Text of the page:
Wild Ponies of Chincoteague and Assateague

Are you craving adventure and can’t get out to satisfy your itch for wanderlust? Come with me to see wild ponies and satisfy that itch or get inspired to start planning your own trip to see them!

Ponies in the grassy dunes by the beach.

In early September last year, I boarded a plane bound for Maryland to meet a few photographer friends who specialize in photographing horses. (Check out their amazing work here! Shelley Paulson, Anna Smolens and Kelly Kostelnik). The plan wasn’t to photograph a beautiful horse posing with its proud owner. Instead, we were going to rise well before sunrise and make our way to the beaches and marshes of Chincoteague and Assateague Island in search of wild ponies. I was curious to see these hearty souls who survive hurricanes, droughts and urban development. When I learned how they originally came to the island I was even more impressed. Some believe they’re from colonial settlers who let their herds graze on the islands. However, after a shipwreck was recently discovered off the coast of Assateague Island, it might be true that they descended from a Spanish herd being transported and their ship sank off the Virginia coast. If you want to see where this island is and an interesting map of shipwrecks off the coast (which makes this theory seem all the more believable!) click here .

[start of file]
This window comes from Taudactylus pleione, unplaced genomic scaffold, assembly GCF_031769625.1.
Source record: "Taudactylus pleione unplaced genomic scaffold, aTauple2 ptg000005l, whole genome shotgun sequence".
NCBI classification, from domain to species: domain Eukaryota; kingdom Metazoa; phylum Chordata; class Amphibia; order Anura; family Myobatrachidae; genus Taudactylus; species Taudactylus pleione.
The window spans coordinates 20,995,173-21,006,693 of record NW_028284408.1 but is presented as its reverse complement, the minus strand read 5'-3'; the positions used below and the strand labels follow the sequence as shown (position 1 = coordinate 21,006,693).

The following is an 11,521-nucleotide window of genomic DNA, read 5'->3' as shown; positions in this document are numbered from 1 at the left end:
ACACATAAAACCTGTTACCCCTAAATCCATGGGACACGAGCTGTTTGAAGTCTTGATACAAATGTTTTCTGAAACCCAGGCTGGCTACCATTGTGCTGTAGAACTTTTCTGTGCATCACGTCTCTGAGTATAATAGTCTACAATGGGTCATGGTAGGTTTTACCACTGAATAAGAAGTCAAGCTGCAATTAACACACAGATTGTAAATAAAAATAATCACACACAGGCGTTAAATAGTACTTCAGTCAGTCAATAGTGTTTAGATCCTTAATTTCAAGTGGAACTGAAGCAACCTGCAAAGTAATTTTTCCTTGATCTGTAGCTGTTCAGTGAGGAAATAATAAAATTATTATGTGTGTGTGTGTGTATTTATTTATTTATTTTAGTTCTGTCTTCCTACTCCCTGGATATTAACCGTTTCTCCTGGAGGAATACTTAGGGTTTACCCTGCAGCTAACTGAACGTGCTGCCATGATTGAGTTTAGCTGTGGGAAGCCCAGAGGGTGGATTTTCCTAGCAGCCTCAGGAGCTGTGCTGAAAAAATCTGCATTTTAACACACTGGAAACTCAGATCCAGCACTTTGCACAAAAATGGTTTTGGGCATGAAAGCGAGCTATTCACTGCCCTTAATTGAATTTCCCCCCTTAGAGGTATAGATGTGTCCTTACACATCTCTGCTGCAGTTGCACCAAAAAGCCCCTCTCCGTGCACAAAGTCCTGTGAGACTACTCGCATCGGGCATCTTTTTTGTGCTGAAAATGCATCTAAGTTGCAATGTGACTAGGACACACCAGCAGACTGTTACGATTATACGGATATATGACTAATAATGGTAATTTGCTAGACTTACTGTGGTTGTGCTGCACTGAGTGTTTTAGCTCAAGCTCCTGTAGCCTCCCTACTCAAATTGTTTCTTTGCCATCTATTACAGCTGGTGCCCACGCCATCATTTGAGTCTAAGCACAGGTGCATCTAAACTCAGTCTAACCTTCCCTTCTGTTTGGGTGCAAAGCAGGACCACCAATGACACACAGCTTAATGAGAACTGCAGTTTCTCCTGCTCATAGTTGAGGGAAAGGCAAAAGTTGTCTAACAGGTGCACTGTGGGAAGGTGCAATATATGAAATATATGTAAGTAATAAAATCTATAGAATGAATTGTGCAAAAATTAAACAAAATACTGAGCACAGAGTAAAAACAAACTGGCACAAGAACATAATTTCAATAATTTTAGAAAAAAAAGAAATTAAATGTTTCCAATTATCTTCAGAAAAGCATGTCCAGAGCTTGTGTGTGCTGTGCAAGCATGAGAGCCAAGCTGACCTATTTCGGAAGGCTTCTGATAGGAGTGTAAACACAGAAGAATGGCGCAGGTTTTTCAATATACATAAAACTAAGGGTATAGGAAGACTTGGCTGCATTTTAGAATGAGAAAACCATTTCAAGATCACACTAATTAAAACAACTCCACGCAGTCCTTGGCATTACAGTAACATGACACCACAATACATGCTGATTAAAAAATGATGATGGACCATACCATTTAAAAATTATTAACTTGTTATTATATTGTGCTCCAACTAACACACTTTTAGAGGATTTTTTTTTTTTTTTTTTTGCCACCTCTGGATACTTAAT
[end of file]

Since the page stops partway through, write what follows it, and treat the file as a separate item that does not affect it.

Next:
The first morning we arrived at a marina well before sunrise for a boat tour. The guide took us along the island and through marshes to an area only reached by pontoon boats or kayaks because of the shallow water. Just ahead of us we saw our first band of ponies grazing so the captain slowly brought the boat in as close as possible without disturbing them. They stand in the water and eat all day long to get enough nutrition from the salt water cord grass. It’s so salty they drink twice as much water as a normal horse which makes their bellies look bloated. Without knowing this you might think you’re looking at a bunch of pregnant mares! The fresh water they drink is found in low lying areas that collect rain water so it’s not always easy for them to find. It’s amazing they’ve developed the ability to survive on such a limited diet. My thoughts soon went to my own horse. I’m pretty sure he thinks his diet should include hay, grain, apples, carrots, beer, and an occasional sugar cube for doing something slightly amazing!

Chincoteague Ponies

The Chincoteague ponies pictured here are part of a band. Different bands make up the herd and the herd is managed by the Chincoteague Volunteer Fire Department. They keep the herd number at 150 by auctioning off ponies at an annual pony penning event in July. You might have heard of the event. It was made famous by Marguerite Henry’s book Misty of Chincoteague. As a child I read it and longed (maybe begged) to attend a pony penning and choose one to come home with me…even though we didn’t have a farm or barn!